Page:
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Fairtrade: new map to identify the major human rights and environmental risks

Fairtrade's new risk map identifies and visualizes major human rights and environmental risks in the sectors where Fairtrade operates, based on commodities, geography, and the organizations' impacts on people and the environment. It also helps to understand how these risks are closely linked with their root causes, such as poverty, inequality, and exploitation. It also shows how accurate risk assessment and collaboration with farmers and workers are critical to sustainable supply chains.

One in five workers globally live in poverty, agricultural production is responsible for 70 percent of freshwater withdrawals worldwide, child labor is on the rise-and the list of problems could go on, making it clear that human rights violations and environmental damage are widespread in global supply chains.

Currently the risk map covers coffee, cocoa, bananas, wine grapes and honey. It will be expanded to other products in the coming months.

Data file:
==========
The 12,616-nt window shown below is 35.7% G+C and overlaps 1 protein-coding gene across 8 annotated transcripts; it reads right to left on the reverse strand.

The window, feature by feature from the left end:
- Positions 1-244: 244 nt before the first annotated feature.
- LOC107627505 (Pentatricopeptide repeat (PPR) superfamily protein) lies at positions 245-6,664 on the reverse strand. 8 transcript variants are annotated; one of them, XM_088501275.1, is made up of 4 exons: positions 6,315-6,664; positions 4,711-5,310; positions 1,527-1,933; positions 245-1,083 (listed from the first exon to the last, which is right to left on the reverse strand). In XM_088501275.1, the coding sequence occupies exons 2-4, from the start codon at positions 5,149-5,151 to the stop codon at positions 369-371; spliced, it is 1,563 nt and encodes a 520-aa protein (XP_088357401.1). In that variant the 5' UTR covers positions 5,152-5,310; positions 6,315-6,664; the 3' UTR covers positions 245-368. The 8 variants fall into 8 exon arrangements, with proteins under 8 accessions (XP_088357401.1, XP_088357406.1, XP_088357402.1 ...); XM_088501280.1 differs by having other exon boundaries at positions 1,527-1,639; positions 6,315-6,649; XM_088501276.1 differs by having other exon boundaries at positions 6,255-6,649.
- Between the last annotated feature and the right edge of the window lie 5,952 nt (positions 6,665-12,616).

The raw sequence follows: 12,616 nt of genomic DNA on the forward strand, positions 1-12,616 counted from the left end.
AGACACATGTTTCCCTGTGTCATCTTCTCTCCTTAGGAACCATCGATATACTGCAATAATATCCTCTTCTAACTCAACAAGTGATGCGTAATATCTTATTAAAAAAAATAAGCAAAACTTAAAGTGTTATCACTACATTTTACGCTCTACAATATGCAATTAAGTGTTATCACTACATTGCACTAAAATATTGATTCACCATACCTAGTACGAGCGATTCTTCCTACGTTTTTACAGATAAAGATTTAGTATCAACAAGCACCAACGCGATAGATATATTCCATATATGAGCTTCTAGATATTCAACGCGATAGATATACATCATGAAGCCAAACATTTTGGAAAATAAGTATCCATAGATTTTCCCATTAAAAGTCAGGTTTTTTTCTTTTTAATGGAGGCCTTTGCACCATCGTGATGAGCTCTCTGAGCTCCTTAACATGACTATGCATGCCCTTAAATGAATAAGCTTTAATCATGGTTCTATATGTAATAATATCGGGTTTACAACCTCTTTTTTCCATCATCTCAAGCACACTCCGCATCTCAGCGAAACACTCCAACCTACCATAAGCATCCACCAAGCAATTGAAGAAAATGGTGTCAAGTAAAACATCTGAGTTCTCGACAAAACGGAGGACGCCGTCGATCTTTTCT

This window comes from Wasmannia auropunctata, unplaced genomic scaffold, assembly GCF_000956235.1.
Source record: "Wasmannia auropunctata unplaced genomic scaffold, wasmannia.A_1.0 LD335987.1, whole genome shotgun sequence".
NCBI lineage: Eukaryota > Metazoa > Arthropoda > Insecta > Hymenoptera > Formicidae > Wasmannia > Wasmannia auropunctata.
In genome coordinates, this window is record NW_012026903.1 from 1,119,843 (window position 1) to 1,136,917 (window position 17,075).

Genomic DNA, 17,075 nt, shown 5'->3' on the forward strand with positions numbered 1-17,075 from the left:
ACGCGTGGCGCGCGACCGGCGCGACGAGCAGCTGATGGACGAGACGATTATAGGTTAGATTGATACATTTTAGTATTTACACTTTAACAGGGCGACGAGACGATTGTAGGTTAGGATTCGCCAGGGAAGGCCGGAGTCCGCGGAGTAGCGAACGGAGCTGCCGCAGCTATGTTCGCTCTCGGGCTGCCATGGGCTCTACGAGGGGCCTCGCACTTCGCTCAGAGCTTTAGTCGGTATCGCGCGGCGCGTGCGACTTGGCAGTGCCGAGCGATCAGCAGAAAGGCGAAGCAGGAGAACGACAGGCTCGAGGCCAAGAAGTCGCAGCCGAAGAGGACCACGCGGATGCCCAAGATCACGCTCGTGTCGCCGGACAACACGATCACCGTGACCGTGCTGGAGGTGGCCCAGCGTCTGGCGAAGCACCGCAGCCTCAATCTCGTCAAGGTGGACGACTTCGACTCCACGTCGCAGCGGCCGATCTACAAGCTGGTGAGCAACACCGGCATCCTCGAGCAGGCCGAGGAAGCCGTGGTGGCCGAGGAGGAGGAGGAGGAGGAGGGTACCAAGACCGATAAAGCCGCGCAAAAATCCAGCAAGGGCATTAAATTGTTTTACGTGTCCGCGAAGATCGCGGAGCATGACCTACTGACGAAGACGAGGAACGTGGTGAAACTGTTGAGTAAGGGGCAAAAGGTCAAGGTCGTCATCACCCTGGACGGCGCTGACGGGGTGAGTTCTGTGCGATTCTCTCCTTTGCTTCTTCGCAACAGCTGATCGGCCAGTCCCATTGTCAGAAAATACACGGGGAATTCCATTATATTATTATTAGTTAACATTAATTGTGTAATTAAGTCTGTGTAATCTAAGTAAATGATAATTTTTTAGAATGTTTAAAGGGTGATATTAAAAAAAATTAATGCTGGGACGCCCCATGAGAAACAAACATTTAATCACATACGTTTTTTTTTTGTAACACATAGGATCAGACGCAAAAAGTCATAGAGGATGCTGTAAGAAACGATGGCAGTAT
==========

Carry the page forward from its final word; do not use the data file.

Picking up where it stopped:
The map supports all actors in global value chains in assessing risks, from farmers' and workers' organizations to retailers and brands. In particular, European companies are increasingly required by law to conduct such risk assessments and to prevent, mitigate, and remediate major risks in their supply chains. It also provides detailed information to support solution-oriented dialogue and collaboration among all actors in a supply chain. It offers companies valuable guidance on where to direct their sustainability efforts and support.

Fairtrade encourages all companies to use the new map as an opportunity to engage in dialogue with farmers and workers and take concrete steps to make global supply chains more sustainable.